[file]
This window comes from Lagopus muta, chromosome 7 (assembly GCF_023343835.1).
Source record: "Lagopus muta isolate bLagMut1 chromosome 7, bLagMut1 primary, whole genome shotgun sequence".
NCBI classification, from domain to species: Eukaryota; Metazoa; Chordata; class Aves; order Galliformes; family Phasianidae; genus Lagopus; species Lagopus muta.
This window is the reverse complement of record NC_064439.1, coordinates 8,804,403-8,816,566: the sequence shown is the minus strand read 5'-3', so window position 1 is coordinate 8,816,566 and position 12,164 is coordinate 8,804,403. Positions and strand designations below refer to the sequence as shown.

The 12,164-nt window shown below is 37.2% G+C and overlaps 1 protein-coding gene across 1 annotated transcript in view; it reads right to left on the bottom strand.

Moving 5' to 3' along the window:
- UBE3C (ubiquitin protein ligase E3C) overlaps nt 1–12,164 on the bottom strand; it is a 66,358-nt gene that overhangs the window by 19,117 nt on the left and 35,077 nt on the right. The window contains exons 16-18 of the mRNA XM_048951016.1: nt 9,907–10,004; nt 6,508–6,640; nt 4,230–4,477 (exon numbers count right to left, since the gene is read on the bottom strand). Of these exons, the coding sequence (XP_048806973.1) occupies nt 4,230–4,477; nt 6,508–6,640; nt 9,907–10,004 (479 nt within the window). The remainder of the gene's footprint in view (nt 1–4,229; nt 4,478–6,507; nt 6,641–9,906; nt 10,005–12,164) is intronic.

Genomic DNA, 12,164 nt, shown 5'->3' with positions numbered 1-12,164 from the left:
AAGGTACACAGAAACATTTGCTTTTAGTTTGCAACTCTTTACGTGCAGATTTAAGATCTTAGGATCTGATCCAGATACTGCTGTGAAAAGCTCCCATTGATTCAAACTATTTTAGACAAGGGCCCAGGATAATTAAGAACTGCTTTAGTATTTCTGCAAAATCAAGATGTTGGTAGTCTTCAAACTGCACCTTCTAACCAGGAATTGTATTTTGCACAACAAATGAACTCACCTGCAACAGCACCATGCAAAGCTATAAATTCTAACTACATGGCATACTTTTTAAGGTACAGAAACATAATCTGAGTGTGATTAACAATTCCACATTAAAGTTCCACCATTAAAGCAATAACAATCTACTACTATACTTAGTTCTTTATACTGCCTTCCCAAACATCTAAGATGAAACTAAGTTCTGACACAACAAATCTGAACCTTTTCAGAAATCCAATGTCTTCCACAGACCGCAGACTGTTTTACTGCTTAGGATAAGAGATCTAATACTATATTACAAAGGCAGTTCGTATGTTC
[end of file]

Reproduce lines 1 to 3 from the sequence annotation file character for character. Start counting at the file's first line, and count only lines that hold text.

This window comes from Lagopus muta, chromosome 7 (assembly GCF_023343835.1).
Source record: "Lagopus muta isolate bLagMut1 chromosome 7, bLagMut1 primary, whole genome shotgun sequence".
NCBI classification, from domain to species: Eukaryota; Metazoa; Chordata; class Aves; order Galliformes; family Phasianidae; genus Lagopus; species Lagopus muta.